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DIY: Replacing Brake Wheel Cylinders

Here's a good job for the DIY that's easy to do and will save you a few bucks.
» Before You Start
» Replacing Wheel Cylinders
» Rebuilding Wheel Cylinders

What you will need:

  1. Line wrenches
  2. Socket set or wrenches
  3. Jack and jack stands
  4. Drip pan
  5. Fresh brake fluid
  6. Brake cleaner
  7. CRC 5-56 or similar
  8. Drill
  9. Wheel cylinder hone
  10. New wheel cylinders
  11. Rubber gloves (Optional)

After a period of time the wheel cylinders will start to leak. When they do the braking force will diminish and, in extreme cases, could cause loss of braking. You probably won't know something is wrong until you notice the pedal is a lot lower than it used to be, or it slowly sinks as you hold it. If you have your brakes inspected at regular intervals, a leaking wheel cylinder will be caught before it has a chance to ruin your brake shoes.

There are two ways of dealing with a leaking wheel cylinder. One is to replace it, the other is to rebuild it. Neither one is really difficult to do. It just requires a little work and a couple of things to keep in mind as you do it. The choice to rebuild or replace is dependent on a couple of things. Usually it is faster to just replace the wheel cylinder. Another factor is the bleeder screw may be so deteriorated that opening it is impossible. That makes replacement the only option. Rebuilding is cheaper, but takes longer to do.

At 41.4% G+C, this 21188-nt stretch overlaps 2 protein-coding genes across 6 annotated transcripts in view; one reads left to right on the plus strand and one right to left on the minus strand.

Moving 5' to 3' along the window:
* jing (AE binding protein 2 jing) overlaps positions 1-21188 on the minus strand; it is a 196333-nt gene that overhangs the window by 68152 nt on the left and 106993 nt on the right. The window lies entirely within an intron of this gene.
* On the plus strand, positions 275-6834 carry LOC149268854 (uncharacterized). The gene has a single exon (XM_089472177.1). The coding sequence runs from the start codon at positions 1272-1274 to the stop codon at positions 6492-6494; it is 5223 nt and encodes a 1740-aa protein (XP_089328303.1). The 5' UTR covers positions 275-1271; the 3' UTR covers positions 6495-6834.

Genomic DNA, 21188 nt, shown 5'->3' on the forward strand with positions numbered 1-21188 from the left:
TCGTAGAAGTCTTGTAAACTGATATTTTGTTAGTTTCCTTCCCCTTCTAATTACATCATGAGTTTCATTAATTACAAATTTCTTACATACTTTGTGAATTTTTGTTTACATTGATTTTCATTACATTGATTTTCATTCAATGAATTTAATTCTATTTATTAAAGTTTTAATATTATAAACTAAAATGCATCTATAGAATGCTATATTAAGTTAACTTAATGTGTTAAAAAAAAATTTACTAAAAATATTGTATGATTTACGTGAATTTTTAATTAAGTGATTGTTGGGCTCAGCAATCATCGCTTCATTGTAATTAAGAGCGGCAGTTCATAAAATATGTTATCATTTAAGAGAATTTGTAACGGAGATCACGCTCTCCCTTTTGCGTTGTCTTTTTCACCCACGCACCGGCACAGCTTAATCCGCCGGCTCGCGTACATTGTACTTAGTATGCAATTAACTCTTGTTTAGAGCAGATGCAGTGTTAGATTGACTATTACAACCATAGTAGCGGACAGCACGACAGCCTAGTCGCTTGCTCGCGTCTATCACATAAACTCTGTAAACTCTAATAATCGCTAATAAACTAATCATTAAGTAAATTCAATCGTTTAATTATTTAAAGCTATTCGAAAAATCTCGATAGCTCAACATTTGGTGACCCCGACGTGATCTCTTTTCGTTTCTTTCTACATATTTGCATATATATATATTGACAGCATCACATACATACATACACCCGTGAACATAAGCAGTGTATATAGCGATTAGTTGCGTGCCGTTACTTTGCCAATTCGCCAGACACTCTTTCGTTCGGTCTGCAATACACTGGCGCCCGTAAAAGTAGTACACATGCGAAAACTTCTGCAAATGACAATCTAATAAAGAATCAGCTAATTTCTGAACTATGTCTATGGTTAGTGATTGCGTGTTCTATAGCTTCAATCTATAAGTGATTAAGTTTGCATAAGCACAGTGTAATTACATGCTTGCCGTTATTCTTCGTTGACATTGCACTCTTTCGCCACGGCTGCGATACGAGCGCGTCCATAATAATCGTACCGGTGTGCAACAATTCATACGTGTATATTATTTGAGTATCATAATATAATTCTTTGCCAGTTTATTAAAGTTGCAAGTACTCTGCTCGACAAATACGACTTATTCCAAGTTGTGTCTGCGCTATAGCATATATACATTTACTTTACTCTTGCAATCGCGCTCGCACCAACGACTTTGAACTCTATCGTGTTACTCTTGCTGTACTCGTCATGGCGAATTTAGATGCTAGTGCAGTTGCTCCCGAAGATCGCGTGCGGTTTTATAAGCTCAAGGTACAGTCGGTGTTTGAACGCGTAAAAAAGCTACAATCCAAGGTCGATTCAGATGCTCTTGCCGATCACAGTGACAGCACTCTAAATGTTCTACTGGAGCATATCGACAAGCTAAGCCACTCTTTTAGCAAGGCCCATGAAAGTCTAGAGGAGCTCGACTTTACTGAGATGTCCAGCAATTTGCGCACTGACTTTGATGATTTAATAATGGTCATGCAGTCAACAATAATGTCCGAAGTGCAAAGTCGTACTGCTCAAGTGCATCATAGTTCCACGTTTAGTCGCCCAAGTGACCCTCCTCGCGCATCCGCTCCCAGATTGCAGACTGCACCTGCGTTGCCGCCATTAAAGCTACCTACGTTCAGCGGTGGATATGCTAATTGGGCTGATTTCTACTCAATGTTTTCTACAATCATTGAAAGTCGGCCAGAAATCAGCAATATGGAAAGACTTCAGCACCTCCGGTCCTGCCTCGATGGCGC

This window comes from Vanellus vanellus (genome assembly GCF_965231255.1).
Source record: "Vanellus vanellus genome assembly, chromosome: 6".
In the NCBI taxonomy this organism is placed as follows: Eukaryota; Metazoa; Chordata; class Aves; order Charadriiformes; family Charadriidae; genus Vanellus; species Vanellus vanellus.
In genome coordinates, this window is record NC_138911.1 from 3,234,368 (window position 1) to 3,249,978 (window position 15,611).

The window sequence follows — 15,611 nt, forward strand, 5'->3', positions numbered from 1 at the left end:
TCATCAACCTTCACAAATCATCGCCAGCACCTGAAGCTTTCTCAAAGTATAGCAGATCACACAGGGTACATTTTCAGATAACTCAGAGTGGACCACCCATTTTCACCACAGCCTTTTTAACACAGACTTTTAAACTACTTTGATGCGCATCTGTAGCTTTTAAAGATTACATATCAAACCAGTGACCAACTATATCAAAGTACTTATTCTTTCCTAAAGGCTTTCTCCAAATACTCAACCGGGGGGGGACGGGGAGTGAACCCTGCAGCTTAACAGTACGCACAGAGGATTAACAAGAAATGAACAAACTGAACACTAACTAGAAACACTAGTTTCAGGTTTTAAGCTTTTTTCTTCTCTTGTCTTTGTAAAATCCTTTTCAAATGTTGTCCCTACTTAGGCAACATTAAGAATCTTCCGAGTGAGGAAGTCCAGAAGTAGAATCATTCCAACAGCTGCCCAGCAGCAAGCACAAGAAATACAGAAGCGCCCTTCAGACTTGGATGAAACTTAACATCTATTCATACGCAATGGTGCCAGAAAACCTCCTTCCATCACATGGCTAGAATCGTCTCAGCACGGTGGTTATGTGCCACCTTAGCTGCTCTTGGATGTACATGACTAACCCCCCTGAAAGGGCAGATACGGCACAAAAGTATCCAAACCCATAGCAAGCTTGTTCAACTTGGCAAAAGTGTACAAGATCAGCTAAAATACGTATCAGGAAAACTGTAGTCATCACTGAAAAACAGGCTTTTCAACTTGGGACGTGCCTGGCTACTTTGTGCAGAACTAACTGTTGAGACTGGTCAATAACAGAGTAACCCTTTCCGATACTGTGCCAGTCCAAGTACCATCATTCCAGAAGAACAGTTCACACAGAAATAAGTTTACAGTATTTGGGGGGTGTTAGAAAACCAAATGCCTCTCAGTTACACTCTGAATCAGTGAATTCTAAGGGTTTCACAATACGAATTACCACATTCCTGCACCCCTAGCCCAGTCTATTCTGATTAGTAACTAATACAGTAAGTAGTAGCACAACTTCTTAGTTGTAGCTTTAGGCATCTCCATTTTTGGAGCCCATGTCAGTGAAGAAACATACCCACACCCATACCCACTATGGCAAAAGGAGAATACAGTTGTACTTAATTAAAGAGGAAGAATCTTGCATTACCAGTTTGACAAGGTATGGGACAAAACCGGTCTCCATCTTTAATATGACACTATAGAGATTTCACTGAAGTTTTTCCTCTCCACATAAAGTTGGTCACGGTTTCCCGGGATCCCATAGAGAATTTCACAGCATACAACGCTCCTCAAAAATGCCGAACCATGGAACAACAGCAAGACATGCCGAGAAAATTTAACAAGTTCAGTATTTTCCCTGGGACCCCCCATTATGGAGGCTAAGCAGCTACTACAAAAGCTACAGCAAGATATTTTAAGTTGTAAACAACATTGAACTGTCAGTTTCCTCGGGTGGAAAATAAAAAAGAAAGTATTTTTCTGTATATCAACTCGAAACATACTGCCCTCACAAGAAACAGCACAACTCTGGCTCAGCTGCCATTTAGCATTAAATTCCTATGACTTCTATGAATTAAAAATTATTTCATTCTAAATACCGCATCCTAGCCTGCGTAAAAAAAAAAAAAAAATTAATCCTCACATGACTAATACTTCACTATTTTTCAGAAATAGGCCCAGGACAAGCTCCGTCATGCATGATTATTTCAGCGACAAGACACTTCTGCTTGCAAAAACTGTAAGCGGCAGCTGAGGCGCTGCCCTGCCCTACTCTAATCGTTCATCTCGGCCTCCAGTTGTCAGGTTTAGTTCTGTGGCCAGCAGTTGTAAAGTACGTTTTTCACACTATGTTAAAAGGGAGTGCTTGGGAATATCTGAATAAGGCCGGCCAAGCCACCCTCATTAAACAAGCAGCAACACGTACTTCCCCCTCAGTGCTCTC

Before You Start:

  • Follow these instructions carefully. Read and be sure you understand them before you begin.
  • Gather together all of your tools and supplies before you begin.
  • Allow plenty of time to do the job so you don't have to hurry.
  • Remember that these are general instructions. For more detailed instructions pertaining to your specific vehicle, consult an appropriate repair manual.
  • Beware of hot objects, sharp instruments and hazardous materials.
  • Don't substitute tools unless you're sure you won't compromise either your safety or the performance of your vehicle.
  • Never work on a vehicle that is only supported by a jack. Use jack stands to support the vehicle while you work. Work on a solid, level surface. Never jack a car up on dirt or grass.
  • Check for any brake fluid leaks or cracked brake lines. Replace them as necessary.

Okay, let's put on some old clothes and get to work. Make sure that your car is parked on a level grade, rather than on any sort of hill or inclined driveway. Jack up the car and place your jack stands under the frame to support the vehicle. Block the wheels to prevent rolling. Make sure the new wheel cylinders are the same as the ones you are replacing. Most are interchangeable left to right, but some are for the left or right sides and can't be swapped around. And don't forget, wheel cylinders are replaced or rebuilt in pairs. If, for some reason, one side can't be rebuilt, then replace both. Don't rebuild one and replace the other.

» Part 1       » Part 2       » Part 3

Additional Information provided courtesy of and Warranty Direct
© 2000-2007 Vincent T. Ciulla

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